CHARLOTTE, NC (FOX 46) - The bid for a new MLS team in the Queen City is officially in, but a lot of questions are looming about who is going to pay for it.
There has been a lot of talk since Marcus Smith, owner of Speedway Motorsports, bid on bringing an MLS team to Charlotte. Who will pay for it? In this case, taxpayers will not be footing the bill.
It’s one of the oldest buildings in Charlotte. Built in the 1920s, against all odds during the Great Depression, the Dunhill Hotel has withstood the test of time.
“It’s been a staple in Charlotte and it remains one of the few historic landmarks here in the City,” said Dunhill General Manager John Beatty.
Beatty said the hotel, and others in Mecklenburg County, have seen a boom in sales over the past year. Rooms have been booking up between popular city events and business conventions.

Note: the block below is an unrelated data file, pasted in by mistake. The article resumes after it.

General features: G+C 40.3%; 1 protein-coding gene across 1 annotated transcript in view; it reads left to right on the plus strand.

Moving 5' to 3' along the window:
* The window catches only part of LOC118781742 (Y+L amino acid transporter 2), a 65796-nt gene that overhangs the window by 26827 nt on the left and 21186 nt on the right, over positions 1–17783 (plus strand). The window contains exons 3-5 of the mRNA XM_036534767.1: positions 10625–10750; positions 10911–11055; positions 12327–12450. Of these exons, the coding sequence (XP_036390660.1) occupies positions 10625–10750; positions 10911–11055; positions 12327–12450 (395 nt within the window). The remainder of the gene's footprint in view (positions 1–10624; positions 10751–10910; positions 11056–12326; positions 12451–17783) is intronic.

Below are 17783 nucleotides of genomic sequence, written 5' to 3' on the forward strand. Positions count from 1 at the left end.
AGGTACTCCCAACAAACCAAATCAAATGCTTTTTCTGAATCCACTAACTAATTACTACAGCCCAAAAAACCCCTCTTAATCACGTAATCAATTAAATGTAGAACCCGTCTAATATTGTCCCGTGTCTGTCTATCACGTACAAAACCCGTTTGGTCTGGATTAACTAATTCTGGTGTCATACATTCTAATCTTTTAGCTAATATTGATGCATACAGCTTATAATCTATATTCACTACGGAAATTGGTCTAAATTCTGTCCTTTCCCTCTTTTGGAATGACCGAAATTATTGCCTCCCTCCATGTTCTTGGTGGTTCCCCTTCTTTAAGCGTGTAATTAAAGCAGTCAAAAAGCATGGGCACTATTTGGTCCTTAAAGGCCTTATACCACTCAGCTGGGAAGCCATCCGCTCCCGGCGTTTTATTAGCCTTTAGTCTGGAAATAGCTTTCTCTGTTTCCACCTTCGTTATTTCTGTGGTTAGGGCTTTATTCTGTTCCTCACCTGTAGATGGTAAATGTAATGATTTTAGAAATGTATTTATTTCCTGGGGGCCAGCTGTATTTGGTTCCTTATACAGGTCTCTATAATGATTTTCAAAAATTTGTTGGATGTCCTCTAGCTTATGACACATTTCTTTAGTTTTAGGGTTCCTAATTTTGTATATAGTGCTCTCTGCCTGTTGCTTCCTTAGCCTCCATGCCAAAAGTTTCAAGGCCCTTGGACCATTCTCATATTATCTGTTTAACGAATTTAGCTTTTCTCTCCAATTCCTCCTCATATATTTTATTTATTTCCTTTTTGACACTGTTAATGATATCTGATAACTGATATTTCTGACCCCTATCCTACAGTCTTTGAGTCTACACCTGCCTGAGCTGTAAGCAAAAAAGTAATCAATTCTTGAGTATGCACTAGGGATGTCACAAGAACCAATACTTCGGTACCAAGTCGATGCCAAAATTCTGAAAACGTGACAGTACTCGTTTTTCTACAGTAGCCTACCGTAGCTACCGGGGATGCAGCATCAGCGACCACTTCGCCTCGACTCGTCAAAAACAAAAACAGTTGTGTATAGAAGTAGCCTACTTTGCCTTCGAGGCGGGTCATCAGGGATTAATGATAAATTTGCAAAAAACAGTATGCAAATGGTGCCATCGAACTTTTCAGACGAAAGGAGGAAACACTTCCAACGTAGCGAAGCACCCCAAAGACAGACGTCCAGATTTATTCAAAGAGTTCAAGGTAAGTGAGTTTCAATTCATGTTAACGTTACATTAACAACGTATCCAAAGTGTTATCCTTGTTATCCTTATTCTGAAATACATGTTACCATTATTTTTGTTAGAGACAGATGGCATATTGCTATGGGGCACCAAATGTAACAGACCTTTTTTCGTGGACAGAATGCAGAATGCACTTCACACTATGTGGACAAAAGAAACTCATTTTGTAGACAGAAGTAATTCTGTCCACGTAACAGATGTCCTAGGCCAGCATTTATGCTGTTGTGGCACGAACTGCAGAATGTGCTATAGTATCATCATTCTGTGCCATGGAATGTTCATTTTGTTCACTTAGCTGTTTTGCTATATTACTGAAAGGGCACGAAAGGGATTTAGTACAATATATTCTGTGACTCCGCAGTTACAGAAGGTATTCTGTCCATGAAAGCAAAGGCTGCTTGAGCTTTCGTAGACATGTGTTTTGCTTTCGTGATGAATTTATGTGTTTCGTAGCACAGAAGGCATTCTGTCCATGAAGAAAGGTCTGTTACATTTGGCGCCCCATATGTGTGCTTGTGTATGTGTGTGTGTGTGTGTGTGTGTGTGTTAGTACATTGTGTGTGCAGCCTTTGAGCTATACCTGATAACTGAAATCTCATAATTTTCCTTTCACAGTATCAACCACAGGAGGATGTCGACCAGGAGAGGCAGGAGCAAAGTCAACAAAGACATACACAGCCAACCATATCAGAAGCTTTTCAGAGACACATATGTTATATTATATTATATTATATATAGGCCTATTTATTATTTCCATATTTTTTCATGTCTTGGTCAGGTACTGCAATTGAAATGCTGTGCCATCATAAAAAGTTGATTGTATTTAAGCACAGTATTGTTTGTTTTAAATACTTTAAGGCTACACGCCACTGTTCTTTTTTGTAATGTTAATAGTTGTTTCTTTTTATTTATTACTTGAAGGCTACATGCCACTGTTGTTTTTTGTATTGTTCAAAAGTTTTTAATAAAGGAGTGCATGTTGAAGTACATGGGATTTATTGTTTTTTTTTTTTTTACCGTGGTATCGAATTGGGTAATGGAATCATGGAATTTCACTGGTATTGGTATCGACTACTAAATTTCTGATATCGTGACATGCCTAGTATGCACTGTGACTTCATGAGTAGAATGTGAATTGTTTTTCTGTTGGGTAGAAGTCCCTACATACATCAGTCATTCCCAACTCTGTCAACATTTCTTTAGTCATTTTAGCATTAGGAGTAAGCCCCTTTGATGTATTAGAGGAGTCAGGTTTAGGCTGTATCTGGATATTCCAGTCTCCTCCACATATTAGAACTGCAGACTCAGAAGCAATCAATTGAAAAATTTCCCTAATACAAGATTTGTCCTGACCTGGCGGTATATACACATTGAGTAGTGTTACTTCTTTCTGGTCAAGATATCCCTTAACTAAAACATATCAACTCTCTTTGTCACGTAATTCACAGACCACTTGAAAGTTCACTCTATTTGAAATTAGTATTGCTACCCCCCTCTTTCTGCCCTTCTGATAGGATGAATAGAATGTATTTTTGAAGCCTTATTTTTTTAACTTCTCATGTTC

“The nightlife, the sports arena, as well as the performing arts, this is a great spot,” Beatty explained.
The people who stay at the hotel or any hotel in Mecklenburg County pay a three percent occupancy tax. Part of that tax revenue contributes to tourism funds, which are dollars that have funded some of Charlotte’s most defining assets including the Levine Center for the Arts. NASCAR Hall of Fame and the BB&T Ballpark.
“The occupancy taxes are essentially an economic development fund that the hotel industry uses to help bring more people to Charlotte and help make this a great place to visit and live,” Beatty explained.
Hotel guests are essentially contributing to the growth of Charlotte. Most recently, talk of bringing a major league soccer team and stadium to the Queen City had a lot of people talking about where that money would come from and a concern that taxpayers would have to foot the bill.
Instead, $43 million of it would and could be paid for by tourism dollars. The remaining $12 million, paid for by Marcus Smith, President and CEO of Speedway Motorsports.
“People are looking for a lot of things to do, so anything we can do to enhance those offerings, and anything we can offer our visitors and guests is a good thing,” Beatty said.